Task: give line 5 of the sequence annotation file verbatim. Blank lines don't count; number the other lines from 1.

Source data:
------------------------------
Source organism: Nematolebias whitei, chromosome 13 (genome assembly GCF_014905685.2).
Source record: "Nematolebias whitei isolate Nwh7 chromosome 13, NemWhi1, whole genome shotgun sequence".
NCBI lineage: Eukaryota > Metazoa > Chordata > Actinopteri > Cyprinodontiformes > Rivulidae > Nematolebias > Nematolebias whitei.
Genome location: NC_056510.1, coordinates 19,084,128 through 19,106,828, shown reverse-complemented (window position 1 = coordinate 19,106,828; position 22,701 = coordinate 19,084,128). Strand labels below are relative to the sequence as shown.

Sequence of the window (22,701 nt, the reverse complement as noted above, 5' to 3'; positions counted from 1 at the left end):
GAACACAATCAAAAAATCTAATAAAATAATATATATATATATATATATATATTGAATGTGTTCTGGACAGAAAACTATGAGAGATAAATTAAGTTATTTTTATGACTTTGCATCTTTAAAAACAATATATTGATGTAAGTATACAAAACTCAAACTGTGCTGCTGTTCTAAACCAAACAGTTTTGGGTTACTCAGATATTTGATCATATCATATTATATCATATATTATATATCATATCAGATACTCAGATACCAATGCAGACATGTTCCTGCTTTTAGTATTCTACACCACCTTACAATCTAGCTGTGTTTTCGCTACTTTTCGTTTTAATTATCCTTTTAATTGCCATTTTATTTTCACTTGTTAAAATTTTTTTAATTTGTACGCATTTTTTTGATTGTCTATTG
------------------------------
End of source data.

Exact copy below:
Sequence of the window (22,701 nt, the reverse complement as noted above, 5' to 3'; positions counted from 1 at the left end):